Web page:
I’ve been traveling solo how many years?
And yet I still make solo travel mistakes.
Last month I was in Scotland where I spent a week in Inverness at a conference followed by five days solo on the Isle of Sky. To get home required a daylong bus ride to Glasgow Airport, one overnight there in a hotel, and a flight the next day. The problem was my hotel.
My mistake: I didn’t check the hotel out on Google’s Street View before booking.
The hotel itself was fine but the neighborhood was sketchy. So much so that my dinner was chips and a chocolate bar from the snack machine in the lobby. Despite a restaurant down the street, I had no intention of wandering around an unknown neighborhood in the dark.
So yes, there are solo travel mistakes to be made, even by those of us who have put on many miles traveling alone. I thought it worth taking a moment to review solo travel from the perspective of what one should NOT do rather than what one should do.
Solo Travel Mistakes
- Not enough planning. To some, planning is almost as much fun as traveling. Not so for me. I like traveling without a plan. However, there is a certain amount of planning that is important. Do your research and know the risks of your destination before you arrive by checking your government’s travel advisory page. Know what documents you’ll need to enter your destination, how you’ll get there, where you’ll spend the first night, and how you’ll pay for things. These are the very basics of planning required.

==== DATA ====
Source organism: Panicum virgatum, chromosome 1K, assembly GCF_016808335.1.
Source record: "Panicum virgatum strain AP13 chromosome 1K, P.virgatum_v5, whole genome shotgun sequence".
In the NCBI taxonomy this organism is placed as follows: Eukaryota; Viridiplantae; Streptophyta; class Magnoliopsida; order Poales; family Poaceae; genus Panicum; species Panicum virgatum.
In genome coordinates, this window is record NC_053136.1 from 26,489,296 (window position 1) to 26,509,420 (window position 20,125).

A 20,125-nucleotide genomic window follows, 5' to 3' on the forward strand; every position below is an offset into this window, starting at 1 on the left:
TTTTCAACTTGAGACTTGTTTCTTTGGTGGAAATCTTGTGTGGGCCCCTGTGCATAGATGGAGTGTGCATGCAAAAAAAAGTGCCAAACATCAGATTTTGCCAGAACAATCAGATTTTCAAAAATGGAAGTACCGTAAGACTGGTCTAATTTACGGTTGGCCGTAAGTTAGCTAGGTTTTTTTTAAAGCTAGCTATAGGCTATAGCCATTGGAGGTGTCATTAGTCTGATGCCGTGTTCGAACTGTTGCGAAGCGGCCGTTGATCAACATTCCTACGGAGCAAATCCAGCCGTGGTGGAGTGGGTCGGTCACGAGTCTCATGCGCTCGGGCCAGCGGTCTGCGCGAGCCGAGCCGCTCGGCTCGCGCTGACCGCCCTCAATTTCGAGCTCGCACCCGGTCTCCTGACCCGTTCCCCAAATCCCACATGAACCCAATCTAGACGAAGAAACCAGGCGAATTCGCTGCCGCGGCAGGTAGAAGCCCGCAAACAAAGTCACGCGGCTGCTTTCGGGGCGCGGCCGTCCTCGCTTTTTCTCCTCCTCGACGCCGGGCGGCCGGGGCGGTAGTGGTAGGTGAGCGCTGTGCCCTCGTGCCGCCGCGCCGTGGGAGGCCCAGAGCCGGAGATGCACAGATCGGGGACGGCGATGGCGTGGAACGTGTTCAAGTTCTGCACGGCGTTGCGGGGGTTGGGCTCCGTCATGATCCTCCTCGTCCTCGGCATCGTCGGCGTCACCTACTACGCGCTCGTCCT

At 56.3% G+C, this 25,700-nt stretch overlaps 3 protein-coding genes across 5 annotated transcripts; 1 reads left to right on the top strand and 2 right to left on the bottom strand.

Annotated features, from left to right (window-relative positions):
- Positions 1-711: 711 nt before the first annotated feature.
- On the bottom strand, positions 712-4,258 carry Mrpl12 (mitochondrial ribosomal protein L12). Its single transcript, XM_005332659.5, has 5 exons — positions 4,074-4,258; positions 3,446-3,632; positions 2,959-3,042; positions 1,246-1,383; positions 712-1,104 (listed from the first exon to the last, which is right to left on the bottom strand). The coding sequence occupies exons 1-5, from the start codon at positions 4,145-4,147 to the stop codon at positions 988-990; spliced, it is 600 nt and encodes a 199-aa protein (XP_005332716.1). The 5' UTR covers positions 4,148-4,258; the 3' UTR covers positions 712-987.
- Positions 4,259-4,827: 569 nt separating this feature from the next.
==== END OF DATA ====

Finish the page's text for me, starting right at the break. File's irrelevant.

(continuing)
- Arriving at a new destination after dark. This is a mistake I made in Havana in 2006. I have not made it since as it can be really unnerving. Schedule your arrival in a new location early — well before dark so that you can find your accommodation in daylight and have time to change it if you’re not happy.
- Traveling without insurance. I never travel without travel insurance and it’s a good thing. Thanks to insurance I’ve had a pair of glasses replaced that were lost in the UK – $300. I had a crown fixed that had come off a tooth in Sydney – $272. I was refunded for a flight to Peru that I couldn’t take due to my mother’s health – $1,100. Read: Going Alone? Travel Insurance is a Must.
- Ignoring maps. Studying a map to get a sense of your destination before you go is time really well spent. Knowing what’s north vs. south, east vs. west will help you navigate a city with greater ease. Knowing areas you may want to avoid will help keep you safe.
- Being too polite. We are trained to be polite and to keep our voices down in public. But if you are being bothered by someone your best defense is to speak up. Yell, if necessary. Drawing attention of others usually resolves such problems quickly. Before leaving, take some time in your basement or some other appropriate place to find your loud voice. Practice yelling.
- Using public WiFi without security. Public WiFi is just that: public. As a result, personal data can be stolen when you use it. In some cases, the data is not that important, but if you are booking a room with your credit card or signing into a website you could be giving away crucial information. The solution is to use a VPN which is an app that can be added to your phone, tablet, and/or computer. Read: VPN for Travel: What, Why and an Easy Setup Guide